Last updated: December 10th, 2018. Latest version here.

Entities and components

All things in Stonehearth are made of entities and components.

Entities

An entity is an object that exists in the world. Every thing you see in Stonehearth (that isn't a piece of UI) is an entity. Ex: trees, hearthlings, rabbits, logs.

The entities.lua file in Stonehearth\mods\radiant\modules describes a lot of what you can do with an entity. However, entities contain very little data about themselves in themselves. They store almost all of their behavior inside components.

You can find all the entities from the game inside the mods\stonehearth\entities directory. Some are inside the mods\stonehearth\jobs directory (such as the workbenches or the different jobs outfits).

An entity is represented by a text file containing JSON describing that entity. This file describes which components should be added to the entity. The entity may inherit other components if it has mixins, etc. Here's an excerpt from small_boulder.json :

  {
     "type": "entity",
     "mixins": "stonehearth:mixins:boulder",
     "components": {
        "model_variants": {
           "default": {
              "models": [
                 "file(small_boulder_1.qb)"
              ]
           }
        },
        "stonehearth:resource_node": {
           "durability": 1
        },
        "mob": {
           "model_origin": { "x": -0.5, "y": 0, "z": 0.5 },
           "region_origin": { "x": -0.5, "y": 0, "z": 0.5 },
           "align_to_grid": [
              "x",
              "z"
           ]
        },
     },
     "entity_data": {
        "stonehearth:catalog": {
           "display_name": "i18n(stonehearth:entities.boulders.small_boulder.display_name)",
           "description": "i18n(stonehearth:entities.boulders.small_boulder.description)"
        },
        "stonehearth:appeal": {
           "appeal": -1
        }
     }
  }

These are the different keys or nodes that we can find in these JSON files:

  • "type" : "entity"
    This indicates what this JSON file is describing. In this case, it's an entity. Other files might contain a "type" of "index", "mixin", or "job", for example. When the file is consumed by our code, our code will thus know how to interpret the rest of it.

  • "mixins" : "stonehearth:mixins:boulder"
    This key lets you refer to another JSON file. All keys from that other file are incorporated into this one, and duplicate keys are merged together. So if both files have a "components" key, the final file will have the child components from both files. More on mixins in the next section of the guide.

Components

  • "components" : { ... }
    All components associated with an entity by default are declared inside the "components" key.

Here's a simple example from arch_backed_chair.json :

  {
     "mixins": "file(arch_backed_chair_ghost.json)",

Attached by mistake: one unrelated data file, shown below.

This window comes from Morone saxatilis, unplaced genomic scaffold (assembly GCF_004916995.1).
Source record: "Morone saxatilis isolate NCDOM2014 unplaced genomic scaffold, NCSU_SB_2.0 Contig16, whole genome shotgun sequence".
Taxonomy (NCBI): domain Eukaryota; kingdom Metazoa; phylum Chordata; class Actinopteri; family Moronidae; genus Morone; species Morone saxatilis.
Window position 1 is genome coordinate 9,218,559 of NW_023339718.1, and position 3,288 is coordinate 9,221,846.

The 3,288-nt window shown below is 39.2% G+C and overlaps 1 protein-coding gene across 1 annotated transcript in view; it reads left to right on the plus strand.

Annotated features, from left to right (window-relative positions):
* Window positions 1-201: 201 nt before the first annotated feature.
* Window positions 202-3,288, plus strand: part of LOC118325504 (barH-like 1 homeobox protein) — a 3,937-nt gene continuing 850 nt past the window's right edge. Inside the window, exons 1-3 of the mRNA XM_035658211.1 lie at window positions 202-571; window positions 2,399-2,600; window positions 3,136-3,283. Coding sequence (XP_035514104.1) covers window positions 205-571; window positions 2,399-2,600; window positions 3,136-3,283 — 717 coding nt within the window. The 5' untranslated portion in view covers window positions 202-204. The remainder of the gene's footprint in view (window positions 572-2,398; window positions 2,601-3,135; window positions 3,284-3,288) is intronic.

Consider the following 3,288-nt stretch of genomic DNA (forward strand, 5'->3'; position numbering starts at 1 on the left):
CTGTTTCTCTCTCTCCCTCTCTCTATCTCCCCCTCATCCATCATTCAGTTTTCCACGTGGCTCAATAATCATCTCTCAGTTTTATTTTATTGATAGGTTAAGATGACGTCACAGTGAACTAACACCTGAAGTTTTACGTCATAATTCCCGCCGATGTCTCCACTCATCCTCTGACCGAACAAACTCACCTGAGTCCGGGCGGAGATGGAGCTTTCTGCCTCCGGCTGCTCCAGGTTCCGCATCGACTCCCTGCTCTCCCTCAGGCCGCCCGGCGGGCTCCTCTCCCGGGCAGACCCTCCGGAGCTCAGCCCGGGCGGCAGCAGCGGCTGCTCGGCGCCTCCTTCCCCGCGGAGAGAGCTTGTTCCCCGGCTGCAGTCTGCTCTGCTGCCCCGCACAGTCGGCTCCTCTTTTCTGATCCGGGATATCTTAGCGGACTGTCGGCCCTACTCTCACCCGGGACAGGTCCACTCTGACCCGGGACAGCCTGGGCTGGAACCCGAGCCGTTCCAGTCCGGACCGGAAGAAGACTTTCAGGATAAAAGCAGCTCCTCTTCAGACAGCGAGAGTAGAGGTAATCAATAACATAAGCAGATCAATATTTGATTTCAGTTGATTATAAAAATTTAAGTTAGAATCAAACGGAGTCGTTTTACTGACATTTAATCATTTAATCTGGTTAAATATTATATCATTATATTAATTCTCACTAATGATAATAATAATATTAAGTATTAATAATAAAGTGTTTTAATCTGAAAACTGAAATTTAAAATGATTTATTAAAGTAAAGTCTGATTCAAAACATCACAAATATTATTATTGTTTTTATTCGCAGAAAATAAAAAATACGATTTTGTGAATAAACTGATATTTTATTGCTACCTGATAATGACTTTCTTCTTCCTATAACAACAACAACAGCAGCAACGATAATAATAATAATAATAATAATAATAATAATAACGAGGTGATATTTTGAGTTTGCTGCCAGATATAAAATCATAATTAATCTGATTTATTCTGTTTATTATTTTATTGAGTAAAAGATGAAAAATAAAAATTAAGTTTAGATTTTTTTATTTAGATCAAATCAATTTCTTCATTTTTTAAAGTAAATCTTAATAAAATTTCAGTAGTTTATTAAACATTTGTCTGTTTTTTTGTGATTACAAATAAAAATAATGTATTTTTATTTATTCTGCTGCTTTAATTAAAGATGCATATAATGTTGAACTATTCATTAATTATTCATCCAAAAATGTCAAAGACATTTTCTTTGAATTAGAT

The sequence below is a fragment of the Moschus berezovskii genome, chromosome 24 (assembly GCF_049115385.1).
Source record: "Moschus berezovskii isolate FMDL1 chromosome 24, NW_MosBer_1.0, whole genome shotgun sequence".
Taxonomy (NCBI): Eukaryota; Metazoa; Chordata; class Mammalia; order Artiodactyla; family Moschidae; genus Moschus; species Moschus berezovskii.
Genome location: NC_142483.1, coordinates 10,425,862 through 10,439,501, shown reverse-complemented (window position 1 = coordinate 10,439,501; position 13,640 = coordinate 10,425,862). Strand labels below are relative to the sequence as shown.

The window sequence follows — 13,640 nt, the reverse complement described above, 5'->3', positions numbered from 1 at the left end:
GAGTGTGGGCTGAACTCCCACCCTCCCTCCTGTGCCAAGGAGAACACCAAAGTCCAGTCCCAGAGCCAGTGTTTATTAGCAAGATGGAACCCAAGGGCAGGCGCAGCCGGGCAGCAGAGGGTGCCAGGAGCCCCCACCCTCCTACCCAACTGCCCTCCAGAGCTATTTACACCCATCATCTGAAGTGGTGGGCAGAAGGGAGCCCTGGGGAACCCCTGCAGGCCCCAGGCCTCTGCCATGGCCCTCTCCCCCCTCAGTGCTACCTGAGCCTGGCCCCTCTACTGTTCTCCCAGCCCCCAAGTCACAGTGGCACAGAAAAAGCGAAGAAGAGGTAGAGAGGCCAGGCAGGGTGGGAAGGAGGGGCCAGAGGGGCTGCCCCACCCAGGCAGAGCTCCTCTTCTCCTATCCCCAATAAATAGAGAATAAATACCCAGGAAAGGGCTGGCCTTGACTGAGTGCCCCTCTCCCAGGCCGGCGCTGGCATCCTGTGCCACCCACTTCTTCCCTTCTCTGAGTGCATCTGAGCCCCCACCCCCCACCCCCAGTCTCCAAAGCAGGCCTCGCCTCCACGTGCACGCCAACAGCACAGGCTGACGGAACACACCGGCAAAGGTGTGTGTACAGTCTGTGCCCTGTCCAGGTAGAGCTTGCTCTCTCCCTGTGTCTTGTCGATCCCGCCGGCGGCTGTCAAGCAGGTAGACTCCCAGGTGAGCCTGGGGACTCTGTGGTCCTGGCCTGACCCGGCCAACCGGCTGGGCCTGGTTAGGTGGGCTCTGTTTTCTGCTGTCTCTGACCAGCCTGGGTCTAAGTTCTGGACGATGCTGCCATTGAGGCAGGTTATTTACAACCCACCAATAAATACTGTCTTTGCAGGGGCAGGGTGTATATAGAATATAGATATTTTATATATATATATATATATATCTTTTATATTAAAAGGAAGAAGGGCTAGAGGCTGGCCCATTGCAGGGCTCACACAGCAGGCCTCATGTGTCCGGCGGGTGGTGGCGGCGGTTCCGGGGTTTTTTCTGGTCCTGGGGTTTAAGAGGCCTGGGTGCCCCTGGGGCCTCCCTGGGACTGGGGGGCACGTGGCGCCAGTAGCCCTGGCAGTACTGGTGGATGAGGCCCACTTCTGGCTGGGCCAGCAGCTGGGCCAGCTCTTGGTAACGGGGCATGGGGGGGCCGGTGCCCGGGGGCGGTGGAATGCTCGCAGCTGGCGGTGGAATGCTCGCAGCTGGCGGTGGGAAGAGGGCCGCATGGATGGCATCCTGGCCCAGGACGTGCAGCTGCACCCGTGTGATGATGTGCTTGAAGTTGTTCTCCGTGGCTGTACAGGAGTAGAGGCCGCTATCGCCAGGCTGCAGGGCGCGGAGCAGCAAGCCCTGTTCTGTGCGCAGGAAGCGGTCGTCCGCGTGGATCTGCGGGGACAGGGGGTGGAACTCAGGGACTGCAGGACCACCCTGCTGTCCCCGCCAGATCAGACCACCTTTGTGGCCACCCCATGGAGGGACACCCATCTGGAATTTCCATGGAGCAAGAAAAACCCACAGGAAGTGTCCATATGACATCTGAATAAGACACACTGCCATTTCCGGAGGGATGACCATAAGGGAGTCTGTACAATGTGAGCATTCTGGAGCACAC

"components": {
        "stonehearth:entity_forms": {
           "iconic_form" : "file(arch_backed_chair_iconic.json)",
           "ghost_form" : "file(arch_backed_chair_ghost.json)",
           "placeable_on_ground" : true
        },
        "region_collision_shape": {
           "region": [
              {
                 "min" : { "x" : 0, "y" : 0, "z" : 0 },
                 "max" : { "x" : 1, "y" : 2, "z" : 1 }
              }
           ]
        }
     },
     "entity_data": {
        "stonehearth:net_worth": {
          "value_in_gold": 6,
          "rarity": "common",
          "shop_info": {
             "buyable": true,
             "sellable": true,
             "shopkeeper_level": 1,
             "shopkeeper_type": "caravan"
          }
        }
     }
  }

In this case, both "stonehearth:entity_forms" and "region_collision_shape" are components that will be added to the entity when it is created. Others will be added based on whatever is in the mixin arch_backed_chair_ghost.json.

Different components can be added/removed from the file as we add/remove functionality from the entity. Writing Stonehearth is very much an exercise in defining and implementing the reusable components that describe the many interactions in the game.

So, when thinking about your mods, think about the entities you want to add and the pieces of functionality that belong to each item you want to add to the game. Can they be broken down into generic, re-usable components? What data is required for each?

The component's name will change based on its mod, and whether it's implemented in C++ or Lua. For modding, we can only create components in Lua. How to create your own components will be covered in advanced sections of the guide.

Entity data

Entity Data can be added to an entity via its JSON file. It is a way to attach read-only, always-true-across-all-instances data to an entity.

  "entity_data" : { ... }

The data can then be accessed again in Lua via get_entity_data(). This allows components and other Lua scripts to make use of it:

  foo = radiant.entities.get_entity_data(my_chair, "stonehearth:net_worth").value_in_gold